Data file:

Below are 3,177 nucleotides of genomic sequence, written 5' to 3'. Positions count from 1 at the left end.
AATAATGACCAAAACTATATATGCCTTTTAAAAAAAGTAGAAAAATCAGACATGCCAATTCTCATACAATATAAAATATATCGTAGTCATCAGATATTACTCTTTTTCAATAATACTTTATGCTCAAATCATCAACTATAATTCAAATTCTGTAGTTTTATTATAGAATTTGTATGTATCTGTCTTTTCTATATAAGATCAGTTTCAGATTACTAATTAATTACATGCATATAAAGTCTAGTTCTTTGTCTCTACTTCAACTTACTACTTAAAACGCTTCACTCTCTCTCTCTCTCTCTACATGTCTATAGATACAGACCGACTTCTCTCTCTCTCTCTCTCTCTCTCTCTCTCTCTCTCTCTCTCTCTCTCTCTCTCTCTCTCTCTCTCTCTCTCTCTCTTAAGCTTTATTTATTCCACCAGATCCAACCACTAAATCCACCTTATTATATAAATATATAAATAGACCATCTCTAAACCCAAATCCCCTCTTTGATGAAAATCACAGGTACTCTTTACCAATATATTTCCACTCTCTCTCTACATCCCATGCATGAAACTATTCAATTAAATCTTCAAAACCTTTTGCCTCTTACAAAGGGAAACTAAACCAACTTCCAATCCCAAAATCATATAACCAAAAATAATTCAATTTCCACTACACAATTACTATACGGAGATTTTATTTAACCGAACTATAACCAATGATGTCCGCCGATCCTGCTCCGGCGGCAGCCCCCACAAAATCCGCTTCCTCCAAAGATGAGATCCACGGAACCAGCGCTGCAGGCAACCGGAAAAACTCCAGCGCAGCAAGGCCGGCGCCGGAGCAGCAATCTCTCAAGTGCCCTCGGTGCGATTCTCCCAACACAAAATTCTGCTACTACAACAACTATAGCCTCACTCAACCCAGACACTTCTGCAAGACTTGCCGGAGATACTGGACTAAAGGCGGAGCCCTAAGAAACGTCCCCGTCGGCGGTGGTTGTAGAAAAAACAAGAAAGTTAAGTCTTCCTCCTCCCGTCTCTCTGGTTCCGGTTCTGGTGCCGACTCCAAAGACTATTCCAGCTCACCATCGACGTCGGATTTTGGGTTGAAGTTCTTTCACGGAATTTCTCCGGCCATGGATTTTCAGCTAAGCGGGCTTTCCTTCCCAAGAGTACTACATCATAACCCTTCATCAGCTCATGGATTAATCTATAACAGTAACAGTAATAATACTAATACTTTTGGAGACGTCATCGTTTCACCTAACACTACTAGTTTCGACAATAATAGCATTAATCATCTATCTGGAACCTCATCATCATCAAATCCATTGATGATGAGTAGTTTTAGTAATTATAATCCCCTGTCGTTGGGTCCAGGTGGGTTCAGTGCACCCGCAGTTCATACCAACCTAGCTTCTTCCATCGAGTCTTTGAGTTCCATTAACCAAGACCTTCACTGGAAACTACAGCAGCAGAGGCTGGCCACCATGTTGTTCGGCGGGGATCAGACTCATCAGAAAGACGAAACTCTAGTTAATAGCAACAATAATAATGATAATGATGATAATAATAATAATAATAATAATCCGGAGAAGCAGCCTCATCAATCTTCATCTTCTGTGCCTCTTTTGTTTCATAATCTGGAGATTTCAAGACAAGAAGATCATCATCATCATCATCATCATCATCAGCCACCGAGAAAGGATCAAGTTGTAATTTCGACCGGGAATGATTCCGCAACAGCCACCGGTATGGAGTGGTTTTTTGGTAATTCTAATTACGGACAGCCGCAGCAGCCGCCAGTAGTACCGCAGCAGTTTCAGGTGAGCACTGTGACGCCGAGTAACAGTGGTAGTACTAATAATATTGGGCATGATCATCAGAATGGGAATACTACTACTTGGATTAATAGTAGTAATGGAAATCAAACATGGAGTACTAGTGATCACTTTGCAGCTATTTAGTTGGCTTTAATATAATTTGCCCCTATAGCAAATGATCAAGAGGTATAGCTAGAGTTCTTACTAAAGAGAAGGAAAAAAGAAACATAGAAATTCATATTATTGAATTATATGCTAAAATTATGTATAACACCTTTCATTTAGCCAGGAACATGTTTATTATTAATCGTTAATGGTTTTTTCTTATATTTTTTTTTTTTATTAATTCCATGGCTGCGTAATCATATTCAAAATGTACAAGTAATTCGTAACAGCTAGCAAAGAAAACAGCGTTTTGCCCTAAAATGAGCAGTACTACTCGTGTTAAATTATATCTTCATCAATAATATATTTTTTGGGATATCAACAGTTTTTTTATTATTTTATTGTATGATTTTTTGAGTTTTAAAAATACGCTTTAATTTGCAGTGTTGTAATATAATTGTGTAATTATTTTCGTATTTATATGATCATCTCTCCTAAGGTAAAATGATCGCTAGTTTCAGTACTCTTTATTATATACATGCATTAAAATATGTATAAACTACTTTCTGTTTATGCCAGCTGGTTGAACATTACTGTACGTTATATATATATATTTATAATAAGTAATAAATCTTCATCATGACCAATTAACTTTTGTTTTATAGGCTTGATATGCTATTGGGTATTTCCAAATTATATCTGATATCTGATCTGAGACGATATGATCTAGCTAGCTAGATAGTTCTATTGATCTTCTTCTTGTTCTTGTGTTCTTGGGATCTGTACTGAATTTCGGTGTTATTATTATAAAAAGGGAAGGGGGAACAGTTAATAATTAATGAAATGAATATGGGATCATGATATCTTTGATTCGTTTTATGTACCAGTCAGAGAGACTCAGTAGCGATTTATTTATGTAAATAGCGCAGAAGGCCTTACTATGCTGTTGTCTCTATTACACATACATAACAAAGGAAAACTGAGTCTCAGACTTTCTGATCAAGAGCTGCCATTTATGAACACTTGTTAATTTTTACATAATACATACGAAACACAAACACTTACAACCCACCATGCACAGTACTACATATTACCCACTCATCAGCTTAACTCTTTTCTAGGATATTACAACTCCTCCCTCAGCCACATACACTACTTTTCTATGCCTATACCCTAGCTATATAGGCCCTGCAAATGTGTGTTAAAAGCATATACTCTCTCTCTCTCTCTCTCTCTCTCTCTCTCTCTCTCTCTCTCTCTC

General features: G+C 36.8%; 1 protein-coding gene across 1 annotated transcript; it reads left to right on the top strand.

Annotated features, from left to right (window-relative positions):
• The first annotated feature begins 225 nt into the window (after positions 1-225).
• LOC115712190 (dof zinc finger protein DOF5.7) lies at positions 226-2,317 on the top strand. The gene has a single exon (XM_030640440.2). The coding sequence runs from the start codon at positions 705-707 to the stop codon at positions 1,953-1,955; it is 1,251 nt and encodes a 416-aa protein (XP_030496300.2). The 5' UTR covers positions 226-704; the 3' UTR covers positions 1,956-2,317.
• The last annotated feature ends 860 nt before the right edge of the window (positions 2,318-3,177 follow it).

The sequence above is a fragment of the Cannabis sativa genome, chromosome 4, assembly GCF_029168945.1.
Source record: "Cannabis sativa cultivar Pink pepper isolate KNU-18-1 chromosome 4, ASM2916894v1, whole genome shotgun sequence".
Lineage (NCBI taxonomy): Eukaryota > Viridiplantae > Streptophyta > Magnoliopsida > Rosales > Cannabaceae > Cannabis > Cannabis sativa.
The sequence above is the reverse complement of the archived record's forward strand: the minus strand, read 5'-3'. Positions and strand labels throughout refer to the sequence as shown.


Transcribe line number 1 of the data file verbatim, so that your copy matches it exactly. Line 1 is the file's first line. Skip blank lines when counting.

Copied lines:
Below are 3,177 nucleotides of genomic sequence, written 5' to 3'. Positions count from 1 at the left end.